What to Do When Your Humor Fails
Here is Part 6 of the continuing series about how to be a motivational speaker. In this video, Brad Montgomery discusses adding humor to your presentation. (And if you want to be a paid professional speaker, you’ll need to be funny — if you want to get hired.)
This video covers the sticky topic of what to do when your humor fails.
Interested in learning how to use humor in your presentation? Check out Brad’s Got Mirth: Milking Your Presentation for all the Humor It’s Worth.
How to Be a Motivational Speaker (Part 1) | Get a Mentor
How To Be A Motivational Speaker (2) Choose the Right Topic
How To Be Speaker (3) Format of a Keynote. A Template!
Adding Humor (1) The Act Out
Adding Humor (2): Give the Audience a Voice
Adding Humor (3) What to Do When Your Humor Bombs
For those of you who prefer to read (as opposed to see the tips on the video,) here ya go:
What To Do When Your Humor Bombs
All right. I want you to watch these series of jokes that bombed for me at the Mayo Clinic. But then watch what I do about it. So, check it out.
It’s just cool to be at the world-famous Mayo Clinic and its sister organization, the Mustard Infirmary. I’m staying at the Relish Inn. So, I have a condiment theme here in Rochester. I bank at the First Bank of Ketchup. Okay, condiment humor, not big in Rochester. We can see that. Did you see what the building next door, right next to the main Mayo building, the little deli? They’re going to call it Mayo on the Side. Free condiment jokes. Yeah! I mean, how cool is it you guys work for the Mayo Clinic? It was so much fun for me when, you know, where you going this time, Brad? I’m going to the Mayo Clinic. Oh, I’m sorry. No, I’m healthy! I’m healthy! We’re going to laugh. A little mayo on the side. Four condiment jokes.
I didn’t totally bomb those jokes, but clearly they didn’t go as well as I had hoped and I used a couple of techniques that you can use as well. First, whether you’re telling stories or relating an anecdote or telling jokes, when things aren’t going as well as you hoped or horrible, let the audience know that you’ve noticed. Acknowledge it. There’s nothing weirder than watching a speaker that acts like everything’s going great when it’s clear to the audience that things aren’t going great. So, don’t do that. It’s too weird. But the second part is equally important which is that it’s your responsibility to take care of the audience. It’s your responsibility to let them know that you’re fine. So, when things don’t go well, they start to worry about us and they start to fret for us and get stressed and you got to let them know that you’re fine. So, you notice, I did just that. First, I acknowledged the condiment jokes failed, or at least weren’t doing that great. I even started counting the goofy, failed condiment jokes. But, more important than that, with my body language and with my words, I let them know, hey, don’t worry about me, I’m having a good time still. You’re going to have a good time still. We’ve got lots of program left and things are great. So, the audience will admire you and love you for trying humor, even if it doesn’t go as well as you had hoped.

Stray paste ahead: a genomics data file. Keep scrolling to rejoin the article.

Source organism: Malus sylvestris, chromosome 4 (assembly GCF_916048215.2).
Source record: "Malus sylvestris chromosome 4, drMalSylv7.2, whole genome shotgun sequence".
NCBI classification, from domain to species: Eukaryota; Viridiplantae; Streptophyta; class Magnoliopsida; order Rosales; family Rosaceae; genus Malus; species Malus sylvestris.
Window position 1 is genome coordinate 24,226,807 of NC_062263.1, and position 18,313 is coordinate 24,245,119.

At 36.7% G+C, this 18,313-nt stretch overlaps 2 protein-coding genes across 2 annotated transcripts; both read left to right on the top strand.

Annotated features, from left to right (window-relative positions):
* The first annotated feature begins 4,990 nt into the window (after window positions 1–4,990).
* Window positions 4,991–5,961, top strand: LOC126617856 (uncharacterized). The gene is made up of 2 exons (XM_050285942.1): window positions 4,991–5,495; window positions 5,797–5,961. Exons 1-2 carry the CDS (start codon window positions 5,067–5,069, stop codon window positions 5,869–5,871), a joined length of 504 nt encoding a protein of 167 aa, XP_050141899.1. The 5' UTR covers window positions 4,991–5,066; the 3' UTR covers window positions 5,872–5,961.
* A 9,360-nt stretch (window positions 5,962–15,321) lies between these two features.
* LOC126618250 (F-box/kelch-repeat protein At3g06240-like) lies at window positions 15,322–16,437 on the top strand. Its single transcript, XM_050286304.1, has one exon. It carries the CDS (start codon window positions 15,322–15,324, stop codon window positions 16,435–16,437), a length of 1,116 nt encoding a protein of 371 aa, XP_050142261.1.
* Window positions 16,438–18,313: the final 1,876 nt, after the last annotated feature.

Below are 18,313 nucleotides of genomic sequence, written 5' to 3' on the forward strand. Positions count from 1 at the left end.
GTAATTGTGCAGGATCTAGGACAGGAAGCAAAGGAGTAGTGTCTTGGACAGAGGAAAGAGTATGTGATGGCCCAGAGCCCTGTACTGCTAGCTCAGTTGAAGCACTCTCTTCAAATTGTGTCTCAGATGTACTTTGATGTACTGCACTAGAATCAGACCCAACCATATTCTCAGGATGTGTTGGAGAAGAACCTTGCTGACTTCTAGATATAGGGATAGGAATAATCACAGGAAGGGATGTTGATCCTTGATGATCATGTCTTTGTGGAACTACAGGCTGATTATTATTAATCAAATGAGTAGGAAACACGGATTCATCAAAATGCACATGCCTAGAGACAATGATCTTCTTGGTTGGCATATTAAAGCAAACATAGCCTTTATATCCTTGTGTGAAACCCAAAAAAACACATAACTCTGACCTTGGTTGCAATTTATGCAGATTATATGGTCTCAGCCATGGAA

Just remember the two rules. One, acknowledge it, let them know. And second, take responsibility to bring them with you and let them know that you’re totally fine.
Part 1. Find a Speaker Mentor
Part 2. Choose a Correct Motivational Topic (on YouTube)
How to be a Motivational Speaker (3) on YouTube
Adding Humor (1) The Act Out (On YouTube)
Adding Humor (2): Give the Audience a Voice (on YouTube)
Adding Humor (3) What to Do When Your Humor Bombs (YouTube)